This points to something interesting: apparently the Spanish-speaking community does not tweet as much during the game. Two possible explanations come to my mind. One, that this community is not so used to live-tweeting as their English-speaking counterparts. The other, which I prefer slightly, is that they are just too engaged in the match, so they just want to focus on the game.


Another interesting issue about the #ElClasico tweets is its location. Twitter offers us a way to locate the tweet, but only a minority of the tweets have it available: around 8% in a tested subsample. However, we can get from the location of a user. This doesn't cover the 100% of the cases, but an important quantity: 63.005 of the 92.918 (67.81%). It may be of interest to say that there are some users in the sample that appear more than once: 62.748 users wrote our 92.918 tweets.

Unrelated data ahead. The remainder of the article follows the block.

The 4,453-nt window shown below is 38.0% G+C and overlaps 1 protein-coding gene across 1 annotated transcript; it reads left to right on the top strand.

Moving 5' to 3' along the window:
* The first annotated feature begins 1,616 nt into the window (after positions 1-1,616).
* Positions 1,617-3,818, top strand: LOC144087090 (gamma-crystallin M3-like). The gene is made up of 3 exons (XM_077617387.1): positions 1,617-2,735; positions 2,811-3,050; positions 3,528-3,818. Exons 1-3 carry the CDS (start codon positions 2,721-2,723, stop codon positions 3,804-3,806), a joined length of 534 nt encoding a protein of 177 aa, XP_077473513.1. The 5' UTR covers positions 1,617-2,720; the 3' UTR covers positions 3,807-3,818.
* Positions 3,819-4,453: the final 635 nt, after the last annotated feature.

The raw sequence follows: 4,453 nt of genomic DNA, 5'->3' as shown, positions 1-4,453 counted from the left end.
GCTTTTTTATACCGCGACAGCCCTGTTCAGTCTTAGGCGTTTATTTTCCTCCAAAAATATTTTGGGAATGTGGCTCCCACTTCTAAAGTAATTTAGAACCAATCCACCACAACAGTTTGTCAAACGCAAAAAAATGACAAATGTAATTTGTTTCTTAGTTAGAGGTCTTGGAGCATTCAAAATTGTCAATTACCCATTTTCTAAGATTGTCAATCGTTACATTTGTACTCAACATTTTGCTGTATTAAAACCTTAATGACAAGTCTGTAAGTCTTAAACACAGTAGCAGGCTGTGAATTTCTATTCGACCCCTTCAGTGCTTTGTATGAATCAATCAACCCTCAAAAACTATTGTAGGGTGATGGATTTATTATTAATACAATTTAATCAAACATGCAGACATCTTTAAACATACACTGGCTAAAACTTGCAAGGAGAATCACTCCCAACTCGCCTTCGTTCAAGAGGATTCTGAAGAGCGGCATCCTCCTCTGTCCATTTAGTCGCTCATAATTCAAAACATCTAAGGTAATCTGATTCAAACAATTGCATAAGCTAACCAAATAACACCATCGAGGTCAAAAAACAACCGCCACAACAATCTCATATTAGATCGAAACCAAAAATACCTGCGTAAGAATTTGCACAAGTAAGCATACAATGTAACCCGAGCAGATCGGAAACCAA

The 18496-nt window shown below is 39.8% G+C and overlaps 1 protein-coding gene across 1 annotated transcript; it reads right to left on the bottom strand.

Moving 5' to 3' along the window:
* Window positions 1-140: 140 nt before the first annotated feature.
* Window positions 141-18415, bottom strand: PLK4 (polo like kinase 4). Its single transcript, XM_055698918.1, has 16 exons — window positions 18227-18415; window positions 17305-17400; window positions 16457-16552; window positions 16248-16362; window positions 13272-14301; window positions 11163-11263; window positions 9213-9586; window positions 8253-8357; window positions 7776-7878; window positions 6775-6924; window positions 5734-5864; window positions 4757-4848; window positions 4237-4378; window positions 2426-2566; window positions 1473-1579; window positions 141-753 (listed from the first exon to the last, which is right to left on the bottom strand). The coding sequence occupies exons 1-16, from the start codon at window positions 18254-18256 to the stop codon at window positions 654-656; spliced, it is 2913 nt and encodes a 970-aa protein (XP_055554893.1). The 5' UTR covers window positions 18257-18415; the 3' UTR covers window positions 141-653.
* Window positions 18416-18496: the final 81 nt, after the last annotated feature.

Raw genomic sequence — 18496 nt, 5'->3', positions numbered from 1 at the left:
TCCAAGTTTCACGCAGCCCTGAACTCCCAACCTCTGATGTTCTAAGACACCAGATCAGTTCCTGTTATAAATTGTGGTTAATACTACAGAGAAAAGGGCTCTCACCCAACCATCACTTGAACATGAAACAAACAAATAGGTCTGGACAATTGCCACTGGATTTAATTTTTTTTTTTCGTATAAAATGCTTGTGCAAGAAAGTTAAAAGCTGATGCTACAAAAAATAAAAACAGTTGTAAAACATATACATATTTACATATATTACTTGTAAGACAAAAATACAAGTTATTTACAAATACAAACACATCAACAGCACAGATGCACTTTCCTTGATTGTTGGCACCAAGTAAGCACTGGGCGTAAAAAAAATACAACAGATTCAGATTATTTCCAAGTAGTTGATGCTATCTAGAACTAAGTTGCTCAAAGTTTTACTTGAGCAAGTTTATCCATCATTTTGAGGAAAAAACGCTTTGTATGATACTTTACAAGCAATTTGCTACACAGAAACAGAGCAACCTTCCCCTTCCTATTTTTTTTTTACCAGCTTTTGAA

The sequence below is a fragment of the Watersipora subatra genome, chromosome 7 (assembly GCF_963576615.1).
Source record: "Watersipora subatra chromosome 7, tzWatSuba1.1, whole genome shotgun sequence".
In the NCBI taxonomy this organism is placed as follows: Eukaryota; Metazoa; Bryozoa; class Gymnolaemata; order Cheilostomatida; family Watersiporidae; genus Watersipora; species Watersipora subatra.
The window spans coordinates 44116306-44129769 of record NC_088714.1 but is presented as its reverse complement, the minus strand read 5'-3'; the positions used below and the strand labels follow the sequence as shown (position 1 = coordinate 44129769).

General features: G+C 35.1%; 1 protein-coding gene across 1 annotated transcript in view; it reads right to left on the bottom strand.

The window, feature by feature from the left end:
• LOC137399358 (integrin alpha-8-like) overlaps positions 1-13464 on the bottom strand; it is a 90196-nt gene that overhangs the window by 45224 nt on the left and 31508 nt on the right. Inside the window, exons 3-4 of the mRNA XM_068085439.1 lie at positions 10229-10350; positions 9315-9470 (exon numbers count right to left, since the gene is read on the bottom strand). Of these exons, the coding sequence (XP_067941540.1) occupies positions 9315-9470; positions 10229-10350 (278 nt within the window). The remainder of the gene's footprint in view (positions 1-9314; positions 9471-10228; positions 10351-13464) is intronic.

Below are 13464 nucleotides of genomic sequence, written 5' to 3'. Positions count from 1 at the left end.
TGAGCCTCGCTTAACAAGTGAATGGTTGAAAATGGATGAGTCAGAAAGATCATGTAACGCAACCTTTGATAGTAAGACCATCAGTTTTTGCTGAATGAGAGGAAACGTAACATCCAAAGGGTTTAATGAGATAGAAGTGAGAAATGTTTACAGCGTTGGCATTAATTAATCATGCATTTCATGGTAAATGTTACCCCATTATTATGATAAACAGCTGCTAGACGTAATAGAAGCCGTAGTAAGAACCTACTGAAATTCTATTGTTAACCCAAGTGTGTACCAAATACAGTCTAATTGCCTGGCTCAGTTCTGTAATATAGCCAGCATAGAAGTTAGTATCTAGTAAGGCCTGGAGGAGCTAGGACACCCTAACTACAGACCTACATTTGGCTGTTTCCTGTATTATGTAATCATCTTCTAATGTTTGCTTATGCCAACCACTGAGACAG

However, finally I decided not to do an analysis of this. The main reason is lack of time: it's already been more than one month since the match, and I wanted to publish this as soon as possible. The location analysis presented a particular difficulty: the field is only a string set by the user, and it can contain anything. Los Angeles can be showed as "L.A.", "LA, CA, US" or "Los Angeles, United States of America". However, ordering this it's not impossible and probably not even hard: I just preferred to publish earlier.


Of the 92.918, only 26.774 contain at least one mention (28.81%). In the mentioning tweets, we count 41.731 mentions (1.56 mentions per tweet). This is the tweet with most mentions:

@messi10stats @Samir_FUT @FlFAKlNG @TomInceYT @Wagers_ps4_FUT @futmo66 @BzBookies_ @FUT15_PIRANHA @GuarinFUT @ImAxron who👆 #ElClasico— Evauliò (@Evaulio) marzo 22, 2015